Researching, Preserving, and Sharing Genealogical Information For Future Generations
Author: Carrie Brown
Carrie Brown is a genetic genealogist, hobby blogger, and long-time history enthusiast with a passion for genealogical research. Currently she is working on her degree in business from Western Governors University. Carrie is a member of the International Society of Genetic Genealogy and volunteers her time as a research volunteer for SearchAngels.org
Last week I pulled a recipe out of my Great Grandmother’s recipe box for my first family recipe Friday blog post. It was my paternal Grandmother’s recipe, Loree’s barbecue sauce. This week I have my own out of town family coming into town so I am turning to a family favorite tried and true for generations.
I got this cookbook from my maternal Grandmother for Christmas the second year I was married. She had a matching copy in her own collection. The Leroy United Methodist Church published it in 1996. Honestly, I cannot imagine a world in which my maternal Grandmother ever needed a recipe. Even now, she is 91, bedridden, and has not cooked in several years but if I have serious cooking question she would be my go to person. The kitchen was her domain and most people were thrilled to get a chair at her dinner table.
On page 22 of the cookbook, there is a recipe for Tater Tot Casserole submitted by Alberta Houseman. Tater Tot Casserole has about a million variations and this one looks very similar to how I make my version of it. I may have used this recipe when I first made the dish a couple decades ago.
Over the years, I have made the dish so many times I could do it with my eyes closed. I have taught my own grown children how to make the dish and my daughter has perfected it. We have adapted it and made a few changes to make it how it suits us so here is my tweaked version of Tater Tot Casserole.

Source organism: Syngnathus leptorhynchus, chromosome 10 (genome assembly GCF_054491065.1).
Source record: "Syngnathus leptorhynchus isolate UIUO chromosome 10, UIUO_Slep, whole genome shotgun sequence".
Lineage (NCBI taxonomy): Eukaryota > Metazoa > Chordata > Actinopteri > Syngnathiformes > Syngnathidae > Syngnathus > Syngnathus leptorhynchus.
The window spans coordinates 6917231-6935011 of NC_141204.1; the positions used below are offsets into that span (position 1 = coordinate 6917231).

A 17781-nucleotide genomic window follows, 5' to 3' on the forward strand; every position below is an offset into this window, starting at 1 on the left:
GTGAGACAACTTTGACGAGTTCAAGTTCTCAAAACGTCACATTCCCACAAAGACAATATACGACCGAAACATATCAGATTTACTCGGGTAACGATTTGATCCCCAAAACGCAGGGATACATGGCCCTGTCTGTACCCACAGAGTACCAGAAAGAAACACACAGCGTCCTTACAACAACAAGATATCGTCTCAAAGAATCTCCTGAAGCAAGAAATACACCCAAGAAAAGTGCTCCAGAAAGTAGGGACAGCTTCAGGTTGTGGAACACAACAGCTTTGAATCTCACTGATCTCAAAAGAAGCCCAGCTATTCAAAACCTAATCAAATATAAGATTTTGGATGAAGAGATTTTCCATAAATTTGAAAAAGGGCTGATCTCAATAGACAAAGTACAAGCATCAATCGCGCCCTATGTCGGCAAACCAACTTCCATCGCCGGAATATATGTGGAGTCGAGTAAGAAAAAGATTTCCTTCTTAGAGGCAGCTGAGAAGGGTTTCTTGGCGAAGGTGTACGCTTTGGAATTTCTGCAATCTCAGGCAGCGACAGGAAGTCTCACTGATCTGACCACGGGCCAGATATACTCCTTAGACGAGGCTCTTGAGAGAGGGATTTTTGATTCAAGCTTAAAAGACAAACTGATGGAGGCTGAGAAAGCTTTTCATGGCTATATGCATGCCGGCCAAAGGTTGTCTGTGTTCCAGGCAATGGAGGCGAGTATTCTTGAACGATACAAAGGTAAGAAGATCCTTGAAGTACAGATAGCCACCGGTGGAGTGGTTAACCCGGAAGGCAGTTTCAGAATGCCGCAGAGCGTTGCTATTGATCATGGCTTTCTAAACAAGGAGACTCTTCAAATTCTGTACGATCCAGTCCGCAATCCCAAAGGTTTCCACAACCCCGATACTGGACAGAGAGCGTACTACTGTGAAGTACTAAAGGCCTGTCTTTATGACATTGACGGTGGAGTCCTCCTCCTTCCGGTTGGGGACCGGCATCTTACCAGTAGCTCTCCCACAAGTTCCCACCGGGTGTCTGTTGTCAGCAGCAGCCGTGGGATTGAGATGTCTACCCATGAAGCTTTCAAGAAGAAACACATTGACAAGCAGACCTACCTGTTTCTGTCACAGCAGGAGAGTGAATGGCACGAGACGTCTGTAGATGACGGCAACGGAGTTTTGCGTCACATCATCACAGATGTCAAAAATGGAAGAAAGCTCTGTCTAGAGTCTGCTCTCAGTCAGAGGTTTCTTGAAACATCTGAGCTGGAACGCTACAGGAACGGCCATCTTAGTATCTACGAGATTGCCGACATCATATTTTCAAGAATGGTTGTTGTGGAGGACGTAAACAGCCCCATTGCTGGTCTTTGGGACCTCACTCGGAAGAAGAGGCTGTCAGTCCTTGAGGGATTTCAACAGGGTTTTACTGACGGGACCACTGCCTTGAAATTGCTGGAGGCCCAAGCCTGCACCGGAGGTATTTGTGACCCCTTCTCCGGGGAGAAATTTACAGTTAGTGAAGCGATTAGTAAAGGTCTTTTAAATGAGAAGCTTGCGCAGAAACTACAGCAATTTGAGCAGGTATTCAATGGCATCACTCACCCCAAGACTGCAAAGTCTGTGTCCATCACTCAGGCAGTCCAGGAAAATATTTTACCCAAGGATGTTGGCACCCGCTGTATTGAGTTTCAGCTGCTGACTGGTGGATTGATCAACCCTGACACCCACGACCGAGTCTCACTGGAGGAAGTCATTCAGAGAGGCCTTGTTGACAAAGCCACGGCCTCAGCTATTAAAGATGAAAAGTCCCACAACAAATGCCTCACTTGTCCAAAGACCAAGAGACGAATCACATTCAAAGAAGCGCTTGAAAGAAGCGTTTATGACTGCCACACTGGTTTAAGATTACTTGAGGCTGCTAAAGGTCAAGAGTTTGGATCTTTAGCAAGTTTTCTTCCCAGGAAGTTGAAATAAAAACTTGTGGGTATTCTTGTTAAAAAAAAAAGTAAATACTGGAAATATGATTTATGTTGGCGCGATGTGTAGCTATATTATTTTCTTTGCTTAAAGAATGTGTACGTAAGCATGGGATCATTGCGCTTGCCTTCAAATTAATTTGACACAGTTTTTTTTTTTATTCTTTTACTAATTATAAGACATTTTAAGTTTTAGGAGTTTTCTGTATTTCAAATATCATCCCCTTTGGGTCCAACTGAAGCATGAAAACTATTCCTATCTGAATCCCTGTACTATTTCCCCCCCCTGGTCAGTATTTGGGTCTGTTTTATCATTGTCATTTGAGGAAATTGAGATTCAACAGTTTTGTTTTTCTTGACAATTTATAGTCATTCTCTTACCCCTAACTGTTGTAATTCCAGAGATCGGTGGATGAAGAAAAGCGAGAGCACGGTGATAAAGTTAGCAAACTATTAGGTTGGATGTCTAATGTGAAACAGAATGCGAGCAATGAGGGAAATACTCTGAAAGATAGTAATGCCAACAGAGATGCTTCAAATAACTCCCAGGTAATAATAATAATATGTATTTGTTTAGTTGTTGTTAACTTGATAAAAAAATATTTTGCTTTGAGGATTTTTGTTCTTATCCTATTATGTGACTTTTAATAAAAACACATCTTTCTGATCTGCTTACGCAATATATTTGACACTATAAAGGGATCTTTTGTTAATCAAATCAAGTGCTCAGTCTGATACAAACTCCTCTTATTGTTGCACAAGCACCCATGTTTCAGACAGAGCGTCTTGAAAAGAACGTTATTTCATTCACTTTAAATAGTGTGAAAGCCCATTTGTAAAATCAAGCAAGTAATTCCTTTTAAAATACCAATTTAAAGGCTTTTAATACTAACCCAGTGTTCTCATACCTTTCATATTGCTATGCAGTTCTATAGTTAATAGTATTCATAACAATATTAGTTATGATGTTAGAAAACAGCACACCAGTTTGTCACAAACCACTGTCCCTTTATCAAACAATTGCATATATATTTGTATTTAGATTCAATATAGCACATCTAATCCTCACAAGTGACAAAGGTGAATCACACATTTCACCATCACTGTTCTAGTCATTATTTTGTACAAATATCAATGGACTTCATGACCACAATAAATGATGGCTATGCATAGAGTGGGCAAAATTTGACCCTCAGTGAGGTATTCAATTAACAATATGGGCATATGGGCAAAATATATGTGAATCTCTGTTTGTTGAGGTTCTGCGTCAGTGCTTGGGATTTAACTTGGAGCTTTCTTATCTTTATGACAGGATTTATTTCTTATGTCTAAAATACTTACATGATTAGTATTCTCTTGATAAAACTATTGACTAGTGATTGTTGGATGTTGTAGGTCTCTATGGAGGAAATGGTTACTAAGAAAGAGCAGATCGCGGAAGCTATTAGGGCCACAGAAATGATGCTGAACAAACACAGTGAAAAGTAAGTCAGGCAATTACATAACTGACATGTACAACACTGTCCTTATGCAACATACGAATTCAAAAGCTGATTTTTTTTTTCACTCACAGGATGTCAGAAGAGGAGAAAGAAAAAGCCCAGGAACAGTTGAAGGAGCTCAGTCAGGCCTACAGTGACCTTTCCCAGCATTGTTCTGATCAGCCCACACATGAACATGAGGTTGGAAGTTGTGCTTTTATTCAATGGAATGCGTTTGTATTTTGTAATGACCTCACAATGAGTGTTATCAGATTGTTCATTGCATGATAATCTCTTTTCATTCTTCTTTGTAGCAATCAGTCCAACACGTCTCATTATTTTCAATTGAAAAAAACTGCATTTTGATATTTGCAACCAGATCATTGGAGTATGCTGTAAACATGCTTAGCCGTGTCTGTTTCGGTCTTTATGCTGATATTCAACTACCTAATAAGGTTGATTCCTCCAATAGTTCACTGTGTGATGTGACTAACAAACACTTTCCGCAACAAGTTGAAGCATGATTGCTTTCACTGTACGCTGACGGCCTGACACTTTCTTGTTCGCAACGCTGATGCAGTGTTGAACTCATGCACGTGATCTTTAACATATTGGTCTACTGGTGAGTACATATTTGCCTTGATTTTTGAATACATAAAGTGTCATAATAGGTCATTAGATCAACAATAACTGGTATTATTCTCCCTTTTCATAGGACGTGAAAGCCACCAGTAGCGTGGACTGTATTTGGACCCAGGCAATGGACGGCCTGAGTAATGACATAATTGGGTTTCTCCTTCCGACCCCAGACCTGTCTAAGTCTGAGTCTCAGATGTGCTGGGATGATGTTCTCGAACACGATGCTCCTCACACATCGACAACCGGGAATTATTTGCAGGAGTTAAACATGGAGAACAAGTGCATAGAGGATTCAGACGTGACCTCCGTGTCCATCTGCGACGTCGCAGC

TATER TOT CASSEROLE
1 pound ground beef
2 pounds of Tater Tots
½ large onion
2 Cans Cream of Mushroom Soup
2 Cans Milk
2 Cups Shredded Cheese
1 Can Green Beans
I start mine by putting my tater tots in the prepared baking dish to brown in the heated oven while I brown my ground beef. I also like to add garlic to my ground beef while I am browning it.
After the ground beef is brown drain off the excess fat. Layer the meat on the tater tots, then the green beans, follow with the soup then place back in the oven to bake for 45 minutes.
After dish is finished baking add a layer to cheese and put back in for 5 to 10 minutes until the cheese melts. Let stand 5 minutes. Serve hot.
My love for genealogy was born in an old family cemetery so it seems only fitting that many of my blogs are about old cemeteries. Cemeteries are the one public place where I skip around like a kid in a candy store excited to see what is around the next bend. Even as a young kid, I was always quick to tag along while someone went to visit a loved one’s grave. I have climbed mountains, crossed the country, and trudged through snake-filled pastures to visit certain cemeteries. To me cemeteries are like a giant open-air genealogical archive.
During a trip to Michigan a couple years ago, I decided to visit the cemetery where my maternal Grandmother’s relatives are laid to rest. She grew up in a small village called Lake and she wanted to see the headstone of a brother that had died in recent years since she lost her mobility. I took my camera and headed off to get the next best thing to a visit…a photo of Uncle Russ’s headstone.
I had never been to the North Brinton Cemetery in Coldwater Township of Isabella County, Michigan. Aside from a couple of my Grandmother’s brothers most of the relatives in the cemetery were either distant or passed away before I was born. Truth be told, until just a few years ago I had not spent much time researching her line and as I wandered stone to stone most of the names were unfamiliar. When she explained it was a family cemetery I assumed more in the aspect of it is where family was buried not that it was a literal family cemetery.